Woodland Improvement Grant – Habitats and Species
This is an old version of the page
Date published: 30 March, 2015
Date superseded: 16 July, 2015
This option provides support for capital work that will benefit a range of priority habitats and species, as defined in the Scottish Biodiversity Strategy and European Directives.
This option is aimed at:
- improving the condition of native woodlands and restoring Plantations on Ancient Woodland Sites to native woodland
- restoration or conservation of non-woodland habitats (such as lowland raised bogs and blanket bogs) that are present within the internal boundary of the woodland
- species associated with woodland edge (such as the pearl-bordered fritillary)
- Woodland Designed Landscapes
A set list of capital items are eligible for funding under this Woodland Improvement Grant (see Operations below). You must complete the agreed work satisfactorily before submitting your claim.
Actual costs for capital items are eligible for funding if you carry out this work within woodland Sites of Special Scientific Interest (SSSI) and Natura sites.
You can claim 100 per cent of actual costs for specific eligible items (marked with † on the standard cost capital item list). You must carry out work that will make significant progress towards bringing the special features of the site into a favourable condition.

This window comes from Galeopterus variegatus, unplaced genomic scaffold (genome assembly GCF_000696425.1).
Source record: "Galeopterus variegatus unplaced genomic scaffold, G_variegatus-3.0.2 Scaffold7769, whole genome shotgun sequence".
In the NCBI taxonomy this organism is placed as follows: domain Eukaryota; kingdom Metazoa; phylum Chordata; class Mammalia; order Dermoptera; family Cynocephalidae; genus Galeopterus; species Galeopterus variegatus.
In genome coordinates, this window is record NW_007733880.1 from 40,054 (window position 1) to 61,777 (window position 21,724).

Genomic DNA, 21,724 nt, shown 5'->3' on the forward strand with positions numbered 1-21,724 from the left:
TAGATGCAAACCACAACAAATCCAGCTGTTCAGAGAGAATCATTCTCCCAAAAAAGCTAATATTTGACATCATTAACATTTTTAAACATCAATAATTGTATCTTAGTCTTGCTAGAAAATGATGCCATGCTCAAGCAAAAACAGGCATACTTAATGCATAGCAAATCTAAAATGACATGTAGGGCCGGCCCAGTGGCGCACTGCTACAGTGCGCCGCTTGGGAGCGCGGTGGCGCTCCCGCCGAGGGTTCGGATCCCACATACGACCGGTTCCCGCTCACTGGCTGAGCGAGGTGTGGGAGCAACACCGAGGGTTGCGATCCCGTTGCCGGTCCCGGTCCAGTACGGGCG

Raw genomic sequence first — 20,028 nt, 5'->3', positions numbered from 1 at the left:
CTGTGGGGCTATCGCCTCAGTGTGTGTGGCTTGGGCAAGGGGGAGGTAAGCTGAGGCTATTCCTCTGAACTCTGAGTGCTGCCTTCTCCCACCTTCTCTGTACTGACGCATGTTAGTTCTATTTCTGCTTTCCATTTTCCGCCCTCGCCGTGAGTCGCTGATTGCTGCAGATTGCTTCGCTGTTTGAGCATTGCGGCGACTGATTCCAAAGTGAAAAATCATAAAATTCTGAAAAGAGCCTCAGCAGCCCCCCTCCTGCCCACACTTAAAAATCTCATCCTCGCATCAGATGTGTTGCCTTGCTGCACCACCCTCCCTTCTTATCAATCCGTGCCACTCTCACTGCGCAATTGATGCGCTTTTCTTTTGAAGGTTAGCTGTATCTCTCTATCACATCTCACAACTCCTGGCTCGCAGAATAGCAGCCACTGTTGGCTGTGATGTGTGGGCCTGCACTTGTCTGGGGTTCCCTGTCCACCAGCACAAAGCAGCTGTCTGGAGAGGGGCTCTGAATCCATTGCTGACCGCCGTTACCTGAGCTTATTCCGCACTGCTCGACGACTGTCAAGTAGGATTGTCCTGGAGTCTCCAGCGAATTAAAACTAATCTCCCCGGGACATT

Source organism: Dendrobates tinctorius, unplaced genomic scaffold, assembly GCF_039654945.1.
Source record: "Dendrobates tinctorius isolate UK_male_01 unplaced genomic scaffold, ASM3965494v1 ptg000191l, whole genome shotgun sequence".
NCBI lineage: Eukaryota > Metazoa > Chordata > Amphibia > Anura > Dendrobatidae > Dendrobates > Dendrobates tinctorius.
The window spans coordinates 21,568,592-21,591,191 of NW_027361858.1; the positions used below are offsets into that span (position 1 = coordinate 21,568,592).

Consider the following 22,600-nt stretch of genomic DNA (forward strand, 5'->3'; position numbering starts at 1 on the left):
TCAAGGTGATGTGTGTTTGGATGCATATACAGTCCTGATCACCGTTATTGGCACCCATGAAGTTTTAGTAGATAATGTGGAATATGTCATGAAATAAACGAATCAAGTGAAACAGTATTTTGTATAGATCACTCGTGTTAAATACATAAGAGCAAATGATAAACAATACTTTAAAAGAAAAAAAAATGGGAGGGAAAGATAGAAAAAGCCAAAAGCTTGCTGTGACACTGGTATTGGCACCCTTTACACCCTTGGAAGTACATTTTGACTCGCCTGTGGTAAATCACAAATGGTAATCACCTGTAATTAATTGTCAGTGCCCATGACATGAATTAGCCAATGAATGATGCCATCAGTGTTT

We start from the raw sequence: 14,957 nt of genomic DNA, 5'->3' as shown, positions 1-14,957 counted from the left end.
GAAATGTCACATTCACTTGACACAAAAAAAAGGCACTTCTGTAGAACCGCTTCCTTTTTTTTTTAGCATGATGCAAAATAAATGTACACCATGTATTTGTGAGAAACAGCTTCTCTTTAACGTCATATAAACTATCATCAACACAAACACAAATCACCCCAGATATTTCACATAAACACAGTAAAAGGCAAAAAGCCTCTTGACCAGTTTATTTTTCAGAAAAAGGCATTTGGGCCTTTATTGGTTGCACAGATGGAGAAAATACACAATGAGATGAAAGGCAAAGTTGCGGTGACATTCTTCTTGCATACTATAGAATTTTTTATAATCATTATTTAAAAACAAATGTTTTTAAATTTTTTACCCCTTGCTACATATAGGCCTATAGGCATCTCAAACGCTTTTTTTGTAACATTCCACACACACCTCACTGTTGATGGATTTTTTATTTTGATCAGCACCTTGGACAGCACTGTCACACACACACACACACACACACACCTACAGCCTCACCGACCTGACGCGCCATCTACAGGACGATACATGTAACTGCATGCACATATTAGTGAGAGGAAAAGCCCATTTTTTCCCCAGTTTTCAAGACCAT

If you wish to apply for actual costs, you must supply all the necessary supporting information and quotes as detailed in quotes and estimates.
If you plan on applying for any of the annual management grants, such as Woodland Grazing, Livestock Exclusion or Native Woodland under the Sustainable Management of Forests options you should include them in your application, or apply for them first.
You should not apply for this grant prior to applying for the Sustainable Management of Forests options.
Application eligibility criteria
You should check that you are eligible to apply for Forestry Grant Scheme funding before progressing.
You must have an approved Forest Plan for woodland areas of 100 hectares or more.
For woodland areas less than 100 hectares you must have an approved Management Plan or Forest Plan.
If you are applying for capital items associated with the Sustainable Management of Forests – Woodland Grazing, then you must have an approved Woodland Grazing Plan.
You can find more details below on the supporting information you need to supply us when applying for this option.
You must use the appropriate standard template to give this information.
Native and ancient woodlands are eligible if they appear on the Native Woodland Survey of Scotland.
They can be native woodland (including native woodland scrub communities) or they can be near native sites or other Plantations on Ancient Woodland Sites if you intend to restore these sites to native woodland.
Restoration of priority non-woodland habitats, or where priority species might benefit in the woodland or internal open ground, is eligible.
Priority habitats and species are those designated under the Scottish Biodiversity Strategy list of habitats and species.
Management within the woodland that would maintain or enhance habitats or species that are within our targeted designated sites (Sites of Special Scientific Interest or Natura) is also eligible.